All Matt Burgess can do right now is hope for the best, and that comes naturally for the Mars Hill softball coach.

“Everybody will tell you,” he said Wednesday, “I’m an eternal optimist.”

Optimism is under fire these days, tested by a worldwide coronavirus pandemic that has within the last week triggered a dizzying list of cancellations, postponements and changes to daily life in America.

One of those changes is the break from high school sports, which will not be lifted until at least April 6.

In addition to games being cancelled, high school teams in Alabama are not allowed to practice or work out together.

It’s effectively an unplanned dead period for high school teams. Though there’s no guarantee the season will resume, athletes have to assume it will and need to be ready for that day.

“We can’t get together with them. They’re on their own completely,” Rogers coach Scott Mitchell said Monday. “So, we’ve asked them to keep themselves in shape and do the things on their own that they can do. That’s all we can do. That’s all anybody can do. We’ll abide by it and do our part.”

That would be challenging enough if everyone knew a specific date the season would resume and knew there would be playoffs, but that’s not the case.

Mitchell said even the people who will decide whether the season resumes or not probably don’t know what to expect in the next two weeks.

“We’ve told (the players) that we anticipate that we will be able to play,” Mitchell said. “You have to. You can’t take the approach ‘It’s probably over’ and then they just lay around and don’t do anything.

“We’re encouraging them and telling them to anticipate that we’re going to play, expect that we’re going to play, and we’ll see what happens.”

Florence football coach Will Hester tweeted out a workout plan for his players Tuesday morning and on Wednesday morning he tweeted a second workout plan with different exercises. Examples included jumping jacks, wall sits, calf raises, running in place and sprints in the street.

“A person is defined by what you do when no one is watching,” Hester wrote in Tuesday’s workout plan post. “When we get back together it will be easy to see who worked and who didn’t! Use this time to concentrate on you! God Bless and Go Falcons!”

Burgess, the Mars Hill softball coach, said people tend to mature quickly in adverse situations like this one with the coronavirus.

“They understand softball is not the most important thing in the world right now,” Burgess said of his players.

But amid particularly negative circumstances, Burgess wants the Panthers staying positive and staying in shape.

“When we come back, we’re going to come back and we’re going to be ready,” he said.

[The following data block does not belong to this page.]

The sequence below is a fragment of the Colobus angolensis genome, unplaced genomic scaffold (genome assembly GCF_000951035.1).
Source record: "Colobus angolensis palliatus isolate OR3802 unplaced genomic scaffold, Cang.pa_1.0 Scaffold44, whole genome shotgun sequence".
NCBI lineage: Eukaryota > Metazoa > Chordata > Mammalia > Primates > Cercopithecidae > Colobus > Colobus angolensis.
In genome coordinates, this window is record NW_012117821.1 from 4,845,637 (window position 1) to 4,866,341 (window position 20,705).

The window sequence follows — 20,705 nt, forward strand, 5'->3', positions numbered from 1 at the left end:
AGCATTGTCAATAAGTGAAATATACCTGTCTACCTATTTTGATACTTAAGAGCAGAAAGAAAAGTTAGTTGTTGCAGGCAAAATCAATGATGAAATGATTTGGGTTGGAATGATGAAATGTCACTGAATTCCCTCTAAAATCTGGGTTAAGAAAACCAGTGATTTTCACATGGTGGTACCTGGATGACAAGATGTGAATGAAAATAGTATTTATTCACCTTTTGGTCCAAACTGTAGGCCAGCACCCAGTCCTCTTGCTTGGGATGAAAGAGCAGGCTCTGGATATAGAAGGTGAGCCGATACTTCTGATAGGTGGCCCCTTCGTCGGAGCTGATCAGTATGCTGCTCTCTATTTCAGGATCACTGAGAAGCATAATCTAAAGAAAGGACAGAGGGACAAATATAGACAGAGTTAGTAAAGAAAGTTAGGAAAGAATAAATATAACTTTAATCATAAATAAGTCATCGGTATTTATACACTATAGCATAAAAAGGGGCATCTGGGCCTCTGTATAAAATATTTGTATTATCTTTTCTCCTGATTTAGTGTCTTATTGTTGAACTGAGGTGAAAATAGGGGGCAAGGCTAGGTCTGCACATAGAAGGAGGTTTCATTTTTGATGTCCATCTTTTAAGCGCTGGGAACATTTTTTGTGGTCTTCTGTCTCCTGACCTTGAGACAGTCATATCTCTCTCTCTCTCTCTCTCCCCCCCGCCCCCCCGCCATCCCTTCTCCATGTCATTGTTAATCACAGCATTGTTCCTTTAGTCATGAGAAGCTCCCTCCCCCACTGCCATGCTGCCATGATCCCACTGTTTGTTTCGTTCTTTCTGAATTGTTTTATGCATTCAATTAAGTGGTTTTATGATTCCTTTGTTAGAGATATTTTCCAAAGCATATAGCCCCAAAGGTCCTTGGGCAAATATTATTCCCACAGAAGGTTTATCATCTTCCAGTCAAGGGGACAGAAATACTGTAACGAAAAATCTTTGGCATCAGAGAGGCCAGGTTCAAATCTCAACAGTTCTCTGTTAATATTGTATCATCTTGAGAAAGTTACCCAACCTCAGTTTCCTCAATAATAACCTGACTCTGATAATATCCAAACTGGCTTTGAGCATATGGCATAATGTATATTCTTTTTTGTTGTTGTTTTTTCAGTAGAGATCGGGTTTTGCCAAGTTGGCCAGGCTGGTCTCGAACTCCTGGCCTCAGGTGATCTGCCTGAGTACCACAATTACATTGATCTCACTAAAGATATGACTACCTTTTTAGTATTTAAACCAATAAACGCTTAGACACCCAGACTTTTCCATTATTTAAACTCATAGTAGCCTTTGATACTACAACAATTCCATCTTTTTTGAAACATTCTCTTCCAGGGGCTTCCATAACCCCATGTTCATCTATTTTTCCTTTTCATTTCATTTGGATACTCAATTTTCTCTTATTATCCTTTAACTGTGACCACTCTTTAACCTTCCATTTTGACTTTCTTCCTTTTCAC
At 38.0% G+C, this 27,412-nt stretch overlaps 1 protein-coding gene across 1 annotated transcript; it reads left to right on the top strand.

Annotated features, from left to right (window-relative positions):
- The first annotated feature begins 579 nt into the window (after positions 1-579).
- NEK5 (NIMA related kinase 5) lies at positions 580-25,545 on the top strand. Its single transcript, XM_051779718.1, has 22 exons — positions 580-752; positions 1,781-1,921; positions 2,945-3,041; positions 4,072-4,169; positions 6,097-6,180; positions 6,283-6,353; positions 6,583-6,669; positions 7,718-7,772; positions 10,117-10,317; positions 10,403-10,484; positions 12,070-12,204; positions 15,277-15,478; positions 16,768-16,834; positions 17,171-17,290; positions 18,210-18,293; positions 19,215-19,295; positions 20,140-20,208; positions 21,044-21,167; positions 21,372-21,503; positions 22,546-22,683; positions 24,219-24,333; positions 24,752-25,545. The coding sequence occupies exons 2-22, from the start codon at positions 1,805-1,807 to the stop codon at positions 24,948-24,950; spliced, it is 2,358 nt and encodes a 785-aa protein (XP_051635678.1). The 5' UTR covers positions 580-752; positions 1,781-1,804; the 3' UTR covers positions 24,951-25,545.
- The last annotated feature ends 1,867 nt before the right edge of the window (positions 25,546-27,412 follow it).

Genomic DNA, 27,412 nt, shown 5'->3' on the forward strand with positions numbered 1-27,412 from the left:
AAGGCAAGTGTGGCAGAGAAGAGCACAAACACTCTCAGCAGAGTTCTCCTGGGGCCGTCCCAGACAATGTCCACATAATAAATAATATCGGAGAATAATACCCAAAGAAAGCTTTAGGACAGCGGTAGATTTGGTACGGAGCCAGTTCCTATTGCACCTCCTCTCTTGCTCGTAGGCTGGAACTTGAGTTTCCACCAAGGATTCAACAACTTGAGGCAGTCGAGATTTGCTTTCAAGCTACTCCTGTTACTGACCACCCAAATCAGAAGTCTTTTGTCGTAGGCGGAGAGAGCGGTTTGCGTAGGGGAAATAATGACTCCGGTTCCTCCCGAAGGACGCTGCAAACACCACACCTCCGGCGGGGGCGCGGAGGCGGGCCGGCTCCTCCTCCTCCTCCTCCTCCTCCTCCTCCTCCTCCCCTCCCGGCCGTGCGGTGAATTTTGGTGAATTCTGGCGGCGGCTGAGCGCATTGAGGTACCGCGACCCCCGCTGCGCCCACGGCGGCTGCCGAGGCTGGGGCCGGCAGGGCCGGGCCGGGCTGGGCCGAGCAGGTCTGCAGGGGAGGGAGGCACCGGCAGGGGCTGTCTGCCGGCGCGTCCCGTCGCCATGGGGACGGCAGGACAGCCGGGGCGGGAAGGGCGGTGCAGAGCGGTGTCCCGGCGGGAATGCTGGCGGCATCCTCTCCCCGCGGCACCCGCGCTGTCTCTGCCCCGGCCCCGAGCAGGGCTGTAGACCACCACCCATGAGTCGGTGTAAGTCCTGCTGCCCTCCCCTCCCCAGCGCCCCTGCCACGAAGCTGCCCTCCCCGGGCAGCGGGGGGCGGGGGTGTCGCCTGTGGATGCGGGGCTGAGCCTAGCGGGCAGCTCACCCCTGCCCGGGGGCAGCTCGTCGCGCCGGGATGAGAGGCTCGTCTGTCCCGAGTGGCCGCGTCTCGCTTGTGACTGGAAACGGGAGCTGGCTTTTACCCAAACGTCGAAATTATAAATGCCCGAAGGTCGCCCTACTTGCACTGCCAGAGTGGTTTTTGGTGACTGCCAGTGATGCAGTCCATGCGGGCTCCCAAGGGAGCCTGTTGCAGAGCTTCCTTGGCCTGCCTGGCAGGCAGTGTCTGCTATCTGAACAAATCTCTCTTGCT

Three of the team’s seven seniors – Kylie Thigpen, Hannah Henry and Erika Mitchell – have started for the team since seventh grade.

“They don’t know what it’s like not to make the state tournament,” Burgess said.

But as the No. 1-ranked Panthers played a tournament this past weekend, cancellations happening all around them, it became apparent the chance to return to Montgomery might be out of their hands.

“I think it was kind of hard to believe that this was actually happening,” Thigpen said.

Thigpen is the team’s centerfielder and caught the final out of last year’s Class 1A state championship win over Brantley in Montgomery.

The team is 12-1-1 and hoping for a chance to defend its state title.

“I think we’re very eager,” Thipgen said. “Our assistant coach Mollie Mitchell sent us this link to at-home workouts.”

Thigpen said there’s a field behind her home and she might ask her dad to hit her some balls so she can practice fielding.

Burgess discouraged the players from going to a gym because it’s an enclosed space, but he said most of the players have a Bownet they can hit into to keep their swings sharp.

“They ought to come back looking good,” he said.

Wilson baseball coach Warren Fowler knows how badly the Warriors (10-2) want to make a deep run in the Class 4A playoffs.

“These are the type of kids who throw on their own, they hit on their own, they don’t have to have a coach there with them. They work so hard. And I have no doubt that they’ll stay in shape.”

“ … I know they’re going to do the right things because they know – if we’re able to come back out of this – we’re a very good baseball team.”

Contact Craig at Craig.Thomas@TimesDaily.com. Follow him on Twitter: @TD_CraigThomas

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